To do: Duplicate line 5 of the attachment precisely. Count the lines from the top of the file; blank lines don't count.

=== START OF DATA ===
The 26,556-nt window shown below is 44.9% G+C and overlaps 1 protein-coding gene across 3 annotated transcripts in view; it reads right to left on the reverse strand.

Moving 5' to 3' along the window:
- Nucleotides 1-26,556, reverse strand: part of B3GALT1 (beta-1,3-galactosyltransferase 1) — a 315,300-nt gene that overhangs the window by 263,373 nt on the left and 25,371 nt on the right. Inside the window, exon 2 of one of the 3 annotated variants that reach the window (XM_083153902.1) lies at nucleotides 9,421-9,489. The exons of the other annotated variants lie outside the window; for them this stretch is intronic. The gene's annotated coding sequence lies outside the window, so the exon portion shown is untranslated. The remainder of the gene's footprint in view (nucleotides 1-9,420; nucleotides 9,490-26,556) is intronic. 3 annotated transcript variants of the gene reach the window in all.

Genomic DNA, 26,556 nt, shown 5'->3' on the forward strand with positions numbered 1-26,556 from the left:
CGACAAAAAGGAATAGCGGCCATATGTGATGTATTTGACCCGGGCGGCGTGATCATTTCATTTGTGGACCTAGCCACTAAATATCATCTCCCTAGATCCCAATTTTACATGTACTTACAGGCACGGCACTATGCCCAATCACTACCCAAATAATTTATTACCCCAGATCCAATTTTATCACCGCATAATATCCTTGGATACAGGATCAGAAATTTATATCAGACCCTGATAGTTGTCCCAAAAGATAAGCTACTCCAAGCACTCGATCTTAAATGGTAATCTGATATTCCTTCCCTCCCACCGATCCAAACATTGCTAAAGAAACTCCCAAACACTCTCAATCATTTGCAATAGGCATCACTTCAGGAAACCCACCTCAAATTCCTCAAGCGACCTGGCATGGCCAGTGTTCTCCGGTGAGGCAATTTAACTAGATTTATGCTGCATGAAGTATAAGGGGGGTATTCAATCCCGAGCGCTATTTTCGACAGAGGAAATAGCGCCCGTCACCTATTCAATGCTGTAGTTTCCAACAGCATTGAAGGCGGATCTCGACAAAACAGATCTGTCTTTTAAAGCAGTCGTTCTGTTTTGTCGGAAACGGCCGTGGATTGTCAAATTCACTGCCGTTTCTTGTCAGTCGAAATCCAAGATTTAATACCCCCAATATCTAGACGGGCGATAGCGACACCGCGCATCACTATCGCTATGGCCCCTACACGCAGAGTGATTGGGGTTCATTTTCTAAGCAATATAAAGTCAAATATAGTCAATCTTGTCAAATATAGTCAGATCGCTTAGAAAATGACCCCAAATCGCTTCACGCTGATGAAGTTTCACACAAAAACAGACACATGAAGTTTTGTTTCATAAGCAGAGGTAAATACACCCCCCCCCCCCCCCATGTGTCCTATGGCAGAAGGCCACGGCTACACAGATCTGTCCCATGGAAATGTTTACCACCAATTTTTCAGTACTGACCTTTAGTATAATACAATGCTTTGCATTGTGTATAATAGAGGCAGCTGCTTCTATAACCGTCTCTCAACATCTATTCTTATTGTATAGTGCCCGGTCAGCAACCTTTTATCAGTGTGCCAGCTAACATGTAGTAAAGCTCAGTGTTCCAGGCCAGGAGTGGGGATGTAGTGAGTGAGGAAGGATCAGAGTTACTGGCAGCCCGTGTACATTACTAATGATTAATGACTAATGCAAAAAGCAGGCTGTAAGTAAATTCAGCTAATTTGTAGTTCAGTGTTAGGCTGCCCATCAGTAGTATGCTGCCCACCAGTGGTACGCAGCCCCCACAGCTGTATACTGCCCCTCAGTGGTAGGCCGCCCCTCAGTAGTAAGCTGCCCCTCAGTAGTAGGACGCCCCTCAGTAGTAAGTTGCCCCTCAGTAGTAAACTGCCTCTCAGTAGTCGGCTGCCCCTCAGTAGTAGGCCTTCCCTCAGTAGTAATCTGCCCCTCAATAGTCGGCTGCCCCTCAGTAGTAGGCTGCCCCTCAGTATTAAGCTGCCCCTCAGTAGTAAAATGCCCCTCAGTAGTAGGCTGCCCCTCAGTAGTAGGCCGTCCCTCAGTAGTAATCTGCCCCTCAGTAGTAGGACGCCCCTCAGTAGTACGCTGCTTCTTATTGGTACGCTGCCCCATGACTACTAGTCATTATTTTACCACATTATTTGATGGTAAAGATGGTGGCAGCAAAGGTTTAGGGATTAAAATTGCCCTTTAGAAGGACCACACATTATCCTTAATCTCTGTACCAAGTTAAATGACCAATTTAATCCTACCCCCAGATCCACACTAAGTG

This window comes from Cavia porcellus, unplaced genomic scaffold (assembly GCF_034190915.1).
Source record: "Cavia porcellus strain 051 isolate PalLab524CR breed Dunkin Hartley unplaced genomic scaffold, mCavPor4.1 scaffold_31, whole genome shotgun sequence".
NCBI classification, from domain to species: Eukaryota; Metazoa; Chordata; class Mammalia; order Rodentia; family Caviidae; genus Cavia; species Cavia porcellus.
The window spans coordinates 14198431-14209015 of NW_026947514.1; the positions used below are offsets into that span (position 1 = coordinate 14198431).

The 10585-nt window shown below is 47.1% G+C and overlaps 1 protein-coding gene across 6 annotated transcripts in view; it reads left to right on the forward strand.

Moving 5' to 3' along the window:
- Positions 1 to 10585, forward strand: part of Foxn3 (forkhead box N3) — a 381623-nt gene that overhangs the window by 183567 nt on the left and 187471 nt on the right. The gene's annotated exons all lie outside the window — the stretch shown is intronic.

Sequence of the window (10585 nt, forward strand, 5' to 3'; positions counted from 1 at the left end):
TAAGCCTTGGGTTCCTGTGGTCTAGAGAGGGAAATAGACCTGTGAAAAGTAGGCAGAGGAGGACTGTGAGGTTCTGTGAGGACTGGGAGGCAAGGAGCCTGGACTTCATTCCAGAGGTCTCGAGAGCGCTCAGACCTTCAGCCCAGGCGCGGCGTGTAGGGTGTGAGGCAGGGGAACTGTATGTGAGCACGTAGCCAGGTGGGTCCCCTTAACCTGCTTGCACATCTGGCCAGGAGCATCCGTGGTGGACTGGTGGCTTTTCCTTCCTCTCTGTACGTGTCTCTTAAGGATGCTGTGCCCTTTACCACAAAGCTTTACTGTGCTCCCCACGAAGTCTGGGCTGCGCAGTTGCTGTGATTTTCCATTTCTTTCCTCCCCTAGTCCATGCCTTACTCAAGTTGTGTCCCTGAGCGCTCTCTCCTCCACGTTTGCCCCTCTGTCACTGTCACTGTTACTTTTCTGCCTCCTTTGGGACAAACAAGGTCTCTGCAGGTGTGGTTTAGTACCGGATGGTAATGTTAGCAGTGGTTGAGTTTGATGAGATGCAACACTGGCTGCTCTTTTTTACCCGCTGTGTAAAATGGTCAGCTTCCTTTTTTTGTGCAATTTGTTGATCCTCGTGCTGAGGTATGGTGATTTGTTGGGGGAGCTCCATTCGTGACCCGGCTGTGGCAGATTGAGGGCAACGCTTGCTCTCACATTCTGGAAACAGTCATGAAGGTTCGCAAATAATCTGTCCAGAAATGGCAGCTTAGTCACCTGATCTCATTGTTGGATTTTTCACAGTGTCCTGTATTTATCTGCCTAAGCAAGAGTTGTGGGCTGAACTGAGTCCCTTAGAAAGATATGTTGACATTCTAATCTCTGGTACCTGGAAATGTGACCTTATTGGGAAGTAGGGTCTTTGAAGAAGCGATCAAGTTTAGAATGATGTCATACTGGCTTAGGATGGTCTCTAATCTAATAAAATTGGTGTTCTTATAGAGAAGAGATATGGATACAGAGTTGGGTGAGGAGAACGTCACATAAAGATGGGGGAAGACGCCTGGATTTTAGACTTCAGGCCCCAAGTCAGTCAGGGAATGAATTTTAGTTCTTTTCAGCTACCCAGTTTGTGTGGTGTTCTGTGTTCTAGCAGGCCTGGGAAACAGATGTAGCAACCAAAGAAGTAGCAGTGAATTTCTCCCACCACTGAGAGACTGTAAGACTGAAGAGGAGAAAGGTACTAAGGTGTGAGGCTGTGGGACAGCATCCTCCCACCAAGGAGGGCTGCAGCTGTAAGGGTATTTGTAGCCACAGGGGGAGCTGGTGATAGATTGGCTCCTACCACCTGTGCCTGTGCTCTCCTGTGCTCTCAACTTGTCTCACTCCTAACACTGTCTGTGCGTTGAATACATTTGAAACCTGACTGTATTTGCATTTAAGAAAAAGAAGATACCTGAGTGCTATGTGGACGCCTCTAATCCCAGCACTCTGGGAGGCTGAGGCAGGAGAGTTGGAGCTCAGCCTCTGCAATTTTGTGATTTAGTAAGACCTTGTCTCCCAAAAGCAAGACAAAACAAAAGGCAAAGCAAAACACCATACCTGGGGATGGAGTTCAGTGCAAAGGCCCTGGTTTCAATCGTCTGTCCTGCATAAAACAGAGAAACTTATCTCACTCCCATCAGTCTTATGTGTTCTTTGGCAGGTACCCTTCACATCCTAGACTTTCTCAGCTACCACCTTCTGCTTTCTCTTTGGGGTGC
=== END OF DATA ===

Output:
CGACAAAAAGGAATAGCGGCCATATGTGATGTATTTGACCCGGGCGGCGTGATCATTTCATTTGTGGACCTAGCCACTAAATATCATCTCCCTAGATCCCAATTTTACATGTACTTACAGGCACGGCACTATGCCCAATCACTACCCAAATAATTTATTACCCCAGATCCAATTTTATCACCGCATAATATCCTTGGATACAGGATCAGAAATTTATATCAGACCCTGATAGTTGTCCCAAAAGATAAGCTACTCCAAGCACTCGATCTTAAATGGTAATCTGATATTCCTTCCCTCCCACCGATCCAAACATTGCTAAAGAAACTCCCAAACACTCTCAATCATTTGCAATAGGCATCACTTCAGGAAACCCACCTCAAATTCCTCAAGCGACCTGGCATGGCCAGTGTTCTCCGGTGAGGCAATTTAACTAGATTTATGCTGCATGAAGTATAAGGGGGGTATTCAATCCCGAGCGCTATTTTCGACAGAGGAAATAGCGCCCGTCACCTATTCAATGCTGTAGTTTCCAACAGCATTGAAGGCGGATCTCGACAAAACAGATCTGTCTTTTAAAGCAGTCGTTCTGTTTTGTCGGAAACGGCCGTGGATTGTCAAATTCACTGCCGTTTCTTGTCAGTCGAAATCCAAGATTTAATACCCCCAATATCTAGACGGGCGATAGCGACACCGCGCATCACTATCGCTATGGCCCCTACACGCAGAGTGATTGGGGTTCATTTTCTAAGCAATATAAAGTCAAATATAGTCAATCTTGTCAAATATAGTCAGATCGCTTAGAAAATGACCCCAAATCGCTTCACGCTGATGAAGTTTCACACAAAAACAGACACATGAAGTTTTGTTTCATAAGCAGAGGTAAATACACCCCCCCCCCCCCCCATGTGTCCTATGGCAGAAGGCCACGGCTACACAGATCTGTCCCATGGAAATGTTTACCACCAATTTTTCAGTACTGACCTTTAGTATAATACAATGCTTTGCATTGTGTATAATAGAGGCAGCTGCTTCTATAACCGTCTCTCAACATCTATTCTTATTGTATAGTGCCCGGTCAGCAACCTTTTATCAGTGTGCCAGCTAACATGTAGTAAAGCTCAGTGTTCCAGGCCAGGAGTGGGGATGTAGTGAGTGAGGAAGGATCAGAGTTACTGGCAGCCCGTGTACATTACTAATGATTAATGACTAATGCAAAAAGCAGGCTGTAAGTAAATTCAGCTAATTTGTAGTTCAGTGTTAGGCTGCCCATCAGTAGTATGCTGCCCACCAGTGGTACGCAGCCCCCACAGCTGTATACTGCCCCTCAGTGGTAGGCCGCCCCTCAGTAGTAAGCTGCCCCTCAGTAGTAGGACGCCCCTCAGTAGTAAGTTGCCCCTCAGTAGTAAACTGCCTCTCAGTAGTCGGCTGCCCCTCAGTAGTAGGCCTTCCCTCAGTAGTAATCTGCCCCTCAATAGTCGGCTGCCCCTCAGTAGTAGGCTGCCCCTCAGTATTAAGCTGCCCCTCAGTAGTAAAATGCCCCTCAGTAGTAGGCTGCCCCTCAGTAGTAGGCCGTCCCTCAGTAGTAATCTGCCCCTCAGTAGTAGGACGCCCCTCAGTAGTACGCTGCTTCTTATTGGTACGCTGCCCCATGACTACTAGTCATTATTTTACCACATTATTTGATGGTAAAGATGGTGGCAGCAAAGGTTTAGGGATTAAAATTGCCCTTTAGAAGGACCACACATTATCCTTAATCTCTGTACCAAGTTAAATGACCAATTTAATCCTACCCCCAGATCCACACTAAGTG